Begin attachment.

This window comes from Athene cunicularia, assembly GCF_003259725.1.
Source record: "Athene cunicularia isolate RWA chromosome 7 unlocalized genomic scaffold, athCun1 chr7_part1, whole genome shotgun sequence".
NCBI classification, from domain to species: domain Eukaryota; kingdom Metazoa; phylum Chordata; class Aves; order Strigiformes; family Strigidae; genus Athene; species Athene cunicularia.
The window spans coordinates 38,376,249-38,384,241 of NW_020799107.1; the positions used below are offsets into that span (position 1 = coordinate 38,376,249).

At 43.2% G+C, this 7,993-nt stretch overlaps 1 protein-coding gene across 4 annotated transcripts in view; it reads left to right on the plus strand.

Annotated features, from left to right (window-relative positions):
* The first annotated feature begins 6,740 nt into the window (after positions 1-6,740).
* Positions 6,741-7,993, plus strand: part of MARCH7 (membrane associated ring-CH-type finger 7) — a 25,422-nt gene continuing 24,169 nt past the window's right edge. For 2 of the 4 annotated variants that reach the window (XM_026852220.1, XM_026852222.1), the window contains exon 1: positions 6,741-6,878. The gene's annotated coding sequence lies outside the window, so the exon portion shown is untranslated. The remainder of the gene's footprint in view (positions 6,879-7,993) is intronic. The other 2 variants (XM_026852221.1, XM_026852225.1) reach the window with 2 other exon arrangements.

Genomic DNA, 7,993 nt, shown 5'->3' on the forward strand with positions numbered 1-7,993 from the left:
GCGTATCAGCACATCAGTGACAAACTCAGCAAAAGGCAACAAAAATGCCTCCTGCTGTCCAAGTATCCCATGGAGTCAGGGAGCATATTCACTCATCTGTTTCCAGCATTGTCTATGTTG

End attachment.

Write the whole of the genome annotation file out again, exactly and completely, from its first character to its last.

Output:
This window comes from Athene cunicularia, assembly GCF_003259725.1.
Source record: "Athene cunicularia isolate RWA chromosome 7 unlocalized genomic scaffold, athCun1 chr7_part1, whole genome shotgun sequence".
NCBI classification, from domain to species: domain Eukaryota; kingdom Metazoa; phylum Chordata; class Aves; order Strigiformes; family Strigidae; genus Athene; species Athene cunicularia.
The window spans coordinates 38,376,249-38,384,241 of NW_020799107.1; the positions used below are offsets into that span (position 1 = coordinate 38,376,249).

At 43.2% G+C, this 7,993-nt stretch overlaps 1 protein-coding gene across 4 annotated transcripts in view; it reads left to right on the plus strand.

Annotated features, from left to right (window-relative positions):
* The first annotated feature begins 6,740 nt into the window (after positions 1-6,740).
* Positions 6,741-7,993, plus strand: part of MARCH7 (membrane associated ring-CH-type finger 7) — a 25,422-nt gene continuing 24,169 nt past the window's right edge. For 2 of the 4 annotated variants that reach the window (XM_026852220.1, XM_026852222.1), the window contains exon 1: positions 6,741-6,878. The gene's annotated coding sequence lies outside the window, so the exon portion shown is untranslated. The remainder of the gene's footprint in view (positions 6,879-7,993) is intronic. The other 2 variants (XM_026852221.1, XM_026852225.1) reach the window with 2 other exon arrangements.

Genomic DNA, 7,993 nt, shown 5'->3' on the forward strand with positions numbered 1-7,993 from the left:
GCGTATCAGCACATCAGTGACAAACTCAGCAAAAGGCAACAAAAATGCCTCCTGCTGTCCAAGTATCCCATGGAGTCAGGGAGCATATTCACTCATCTGTTTCCAGCATTGTCTATGTTG